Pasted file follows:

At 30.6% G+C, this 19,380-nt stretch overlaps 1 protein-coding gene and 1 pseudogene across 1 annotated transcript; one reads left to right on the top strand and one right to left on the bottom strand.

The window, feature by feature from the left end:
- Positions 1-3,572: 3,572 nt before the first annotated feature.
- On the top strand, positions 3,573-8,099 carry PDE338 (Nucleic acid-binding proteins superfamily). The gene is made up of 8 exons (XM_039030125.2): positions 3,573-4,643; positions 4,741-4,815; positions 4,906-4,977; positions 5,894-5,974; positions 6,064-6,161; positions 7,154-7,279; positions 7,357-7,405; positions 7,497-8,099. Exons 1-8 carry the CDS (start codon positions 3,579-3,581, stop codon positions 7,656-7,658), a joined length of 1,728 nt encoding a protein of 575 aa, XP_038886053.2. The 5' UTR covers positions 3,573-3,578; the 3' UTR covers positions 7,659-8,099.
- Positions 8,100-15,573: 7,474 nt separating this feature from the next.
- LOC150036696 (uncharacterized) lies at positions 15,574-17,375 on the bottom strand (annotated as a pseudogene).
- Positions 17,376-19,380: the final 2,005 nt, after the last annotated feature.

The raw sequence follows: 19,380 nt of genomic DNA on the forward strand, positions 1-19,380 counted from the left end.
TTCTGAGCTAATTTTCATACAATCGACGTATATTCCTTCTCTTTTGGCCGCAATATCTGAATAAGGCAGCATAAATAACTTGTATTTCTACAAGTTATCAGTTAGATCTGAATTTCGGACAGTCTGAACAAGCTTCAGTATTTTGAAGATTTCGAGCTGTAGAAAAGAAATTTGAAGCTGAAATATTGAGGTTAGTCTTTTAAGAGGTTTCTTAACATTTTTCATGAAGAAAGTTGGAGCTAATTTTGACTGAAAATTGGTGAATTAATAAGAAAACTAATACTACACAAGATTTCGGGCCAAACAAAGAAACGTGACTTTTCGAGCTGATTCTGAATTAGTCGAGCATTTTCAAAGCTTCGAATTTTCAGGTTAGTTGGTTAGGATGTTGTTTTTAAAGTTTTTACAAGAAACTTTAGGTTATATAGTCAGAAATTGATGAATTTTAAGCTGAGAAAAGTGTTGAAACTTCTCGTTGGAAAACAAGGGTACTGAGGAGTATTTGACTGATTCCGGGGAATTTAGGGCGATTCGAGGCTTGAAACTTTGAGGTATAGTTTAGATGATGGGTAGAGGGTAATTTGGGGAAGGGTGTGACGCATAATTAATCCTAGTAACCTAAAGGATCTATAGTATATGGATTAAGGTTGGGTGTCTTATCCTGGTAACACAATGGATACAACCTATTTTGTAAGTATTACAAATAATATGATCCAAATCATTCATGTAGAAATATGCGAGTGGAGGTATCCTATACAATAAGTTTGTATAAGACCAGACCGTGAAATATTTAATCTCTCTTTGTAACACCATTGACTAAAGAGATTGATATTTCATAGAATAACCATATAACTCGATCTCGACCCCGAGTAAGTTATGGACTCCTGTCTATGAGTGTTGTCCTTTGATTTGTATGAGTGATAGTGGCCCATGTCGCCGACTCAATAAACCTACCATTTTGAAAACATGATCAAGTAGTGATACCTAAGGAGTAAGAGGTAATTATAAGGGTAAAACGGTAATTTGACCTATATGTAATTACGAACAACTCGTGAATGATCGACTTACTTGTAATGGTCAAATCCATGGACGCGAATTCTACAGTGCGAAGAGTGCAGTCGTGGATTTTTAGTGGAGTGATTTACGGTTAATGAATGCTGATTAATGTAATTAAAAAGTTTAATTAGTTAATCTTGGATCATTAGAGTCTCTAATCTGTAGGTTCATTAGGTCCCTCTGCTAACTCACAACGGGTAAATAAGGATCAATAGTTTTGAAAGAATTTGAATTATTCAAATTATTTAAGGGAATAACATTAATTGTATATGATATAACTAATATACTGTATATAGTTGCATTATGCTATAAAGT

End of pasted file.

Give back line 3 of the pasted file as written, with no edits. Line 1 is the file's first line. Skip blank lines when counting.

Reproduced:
- Positions 1-3,572: 3,572 nt before the first annotated feature.